Powhatan

 

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Powhatan

POWHATAN SITTING IN STATE (From an old engraving on a 1600's Map of Virginia)

Powhatan, Indian sagamore, or emperor; born about 1550; was on the Virginia peninsula between the York and James rivers when the English first settled there in 1607. His Indian name was Wah-un-so-na-cook. He lived about a mile below the foot of the falls of the James River, Richmond, and there Captain Smith and his companions, exploring the stream, found him. By his wisdom and prowess he had raised himself to the rank of sagamore, or civil ruler, over thirty Indian tribes, and was entitled Powhatan, having a significance like that of Pharaoh, the official title of a line of kings of Egypt. His subjects numbered about 8,000, and he is known in history simply as Powhatan. When he became emperor he resided chiefly at Weroworomoco (now Shelly), on the York River, in Gloucester county, Virginia. He treated the English people hospitably, but his younger brother, Opechancanough, King of Pamunkey, was always hostile to them. When Captain Smith was taken prisoner by him, he conducted the captain first to his own village, and then to the palace of Powhatan on the York. At the former place the Indians held incantations for three days to discover Smith's character, for they were in doubt whether he was the incarnation of the good or the evil spirit. Then they took him to Powhatan and asked him to decide the prisoner's fate. The emperor, seated upon a raised platform in a stately arbor covered with branches, and with a favorite daughter on each side of him, with solemn words adjudged Smith to death. The sympathy of one of Powhatan's daughters saved him, and through her influence friendship was maintained, with some interruptions, between the emperor and the English until Powhatan died.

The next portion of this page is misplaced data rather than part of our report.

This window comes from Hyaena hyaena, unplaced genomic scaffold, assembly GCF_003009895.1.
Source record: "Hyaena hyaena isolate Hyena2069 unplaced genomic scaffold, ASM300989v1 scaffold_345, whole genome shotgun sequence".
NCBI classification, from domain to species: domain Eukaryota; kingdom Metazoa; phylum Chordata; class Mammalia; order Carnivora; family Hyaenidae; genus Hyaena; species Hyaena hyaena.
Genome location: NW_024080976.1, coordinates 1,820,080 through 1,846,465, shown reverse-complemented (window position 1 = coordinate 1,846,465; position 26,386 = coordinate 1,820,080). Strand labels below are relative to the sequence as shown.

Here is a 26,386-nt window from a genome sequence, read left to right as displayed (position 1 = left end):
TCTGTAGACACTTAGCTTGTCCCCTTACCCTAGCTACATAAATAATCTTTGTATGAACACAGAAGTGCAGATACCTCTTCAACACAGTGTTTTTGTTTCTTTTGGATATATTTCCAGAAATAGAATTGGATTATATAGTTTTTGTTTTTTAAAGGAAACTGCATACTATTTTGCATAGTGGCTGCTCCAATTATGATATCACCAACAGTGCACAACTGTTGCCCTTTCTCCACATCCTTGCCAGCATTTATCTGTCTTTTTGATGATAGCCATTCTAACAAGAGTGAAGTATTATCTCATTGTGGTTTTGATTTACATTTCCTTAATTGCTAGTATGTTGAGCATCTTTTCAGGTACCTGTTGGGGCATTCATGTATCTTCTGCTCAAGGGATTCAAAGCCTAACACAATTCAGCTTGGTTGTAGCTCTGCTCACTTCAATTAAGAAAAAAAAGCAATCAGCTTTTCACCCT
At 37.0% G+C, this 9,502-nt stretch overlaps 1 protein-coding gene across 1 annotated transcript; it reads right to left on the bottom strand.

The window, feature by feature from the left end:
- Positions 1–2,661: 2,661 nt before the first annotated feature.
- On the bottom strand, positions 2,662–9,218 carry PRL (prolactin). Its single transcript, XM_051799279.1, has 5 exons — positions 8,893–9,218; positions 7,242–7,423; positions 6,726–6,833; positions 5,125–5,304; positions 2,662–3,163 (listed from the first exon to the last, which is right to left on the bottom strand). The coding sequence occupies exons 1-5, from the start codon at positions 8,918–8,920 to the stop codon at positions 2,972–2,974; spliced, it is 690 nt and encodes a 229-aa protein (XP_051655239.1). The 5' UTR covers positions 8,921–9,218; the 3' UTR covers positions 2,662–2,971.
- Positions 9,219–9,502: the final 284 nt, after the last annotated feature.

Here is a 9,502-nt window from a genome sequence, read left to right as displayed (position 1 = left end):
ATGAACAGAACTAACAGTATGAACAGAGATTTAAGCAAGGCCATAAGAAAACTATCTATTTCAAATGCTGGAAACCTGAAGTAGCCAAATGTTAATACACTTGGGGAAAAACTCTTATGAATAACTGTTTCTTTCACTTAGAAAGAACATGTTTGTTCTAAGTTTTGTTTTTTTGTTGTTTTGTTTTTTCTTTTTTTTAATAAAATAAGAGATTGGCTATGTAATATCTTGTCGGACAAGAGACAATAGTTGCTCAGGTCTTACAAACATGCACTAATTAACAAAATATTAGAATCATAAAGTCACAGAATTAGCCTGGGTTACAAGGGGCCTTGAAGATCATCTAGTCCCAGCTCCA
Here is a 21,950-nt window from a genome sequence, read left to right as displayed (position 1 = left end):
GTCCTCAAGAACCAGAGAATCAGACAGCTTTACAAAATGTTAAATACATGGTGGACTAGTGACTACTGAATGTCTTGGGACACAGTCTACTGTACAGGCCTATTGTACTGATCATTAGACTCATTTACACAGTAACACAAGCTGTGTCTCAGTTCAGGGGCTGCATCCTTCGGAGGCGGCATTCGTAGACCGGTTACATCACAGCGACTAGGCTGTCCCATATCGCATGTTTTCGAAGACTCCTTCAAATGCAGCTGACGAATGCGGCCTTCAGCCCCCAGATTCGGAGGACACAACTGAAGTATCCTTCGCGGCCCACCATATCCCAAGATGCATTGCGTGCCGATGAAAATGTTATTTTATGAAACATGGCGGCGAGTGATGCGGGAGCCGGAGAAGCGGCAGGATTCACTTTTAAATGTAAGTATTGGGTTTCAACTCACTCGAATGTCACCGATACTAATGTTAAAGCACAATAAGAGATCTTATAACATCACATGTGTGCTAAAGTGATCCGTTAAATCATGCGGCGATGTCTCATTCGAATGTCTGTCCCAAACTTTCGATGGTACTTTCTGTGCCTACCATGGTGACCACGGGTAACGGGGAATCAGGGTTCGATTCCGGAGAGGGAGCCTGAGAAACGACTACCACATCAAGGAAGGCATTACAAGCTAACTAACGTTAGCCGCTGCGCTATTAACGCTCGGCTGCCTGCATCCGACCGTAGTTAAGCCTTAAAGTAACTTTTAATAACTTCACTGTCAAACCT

In 1608 Captain Newport came to Virginia with presents for Powhatan. Among these was a basin, a ewer, some clothes, and a crown for the dusky monarch, with orders for him to be crowned. Captain Smith was then president of the colony, and he, as special ambassador of the King of England, summoned the emperor to Jamestown to undergo the ceremony of coronation. Powhatan, with dignity, refused to go, saying, " I also am a king; and if the King of England has sent me gifts, they should be brought to me; I shall not go to receive them." Newport went to Powhatan with the gifts. They were accepted ; but no persuasions could induce the Indian monarch to kneel to receive the crown. Only by two Englishmen bearing down heavily upon his shoulders could he be brought to a position that might be considered as kneeling; and so he had the crown placed upon his head. The act finished, a pistol was fired, and was followed by a volley from the boats in the Yor. Powhatan was startled by a fear of treachery, but when assured that all was right, he accepted this acknowledgment of his royal state, and gave a slight present to be conveyed to his brother the King of England.

Powhatan's friendship was almost destroyed when Captain Argall, a rough, half-piratical mariner, kidnapped POCAHONTAS to extort favors from her father. Powhatan was grieved, but remained firm. Meanwhile Pocahontas became betrothed to an Englishman, and with the consent of her father was married to him. After that Powhatan was the fast friend of the settlers. He died in April, 1618, and was succeeded by Opechancanough, an enemy of the English.

 

 

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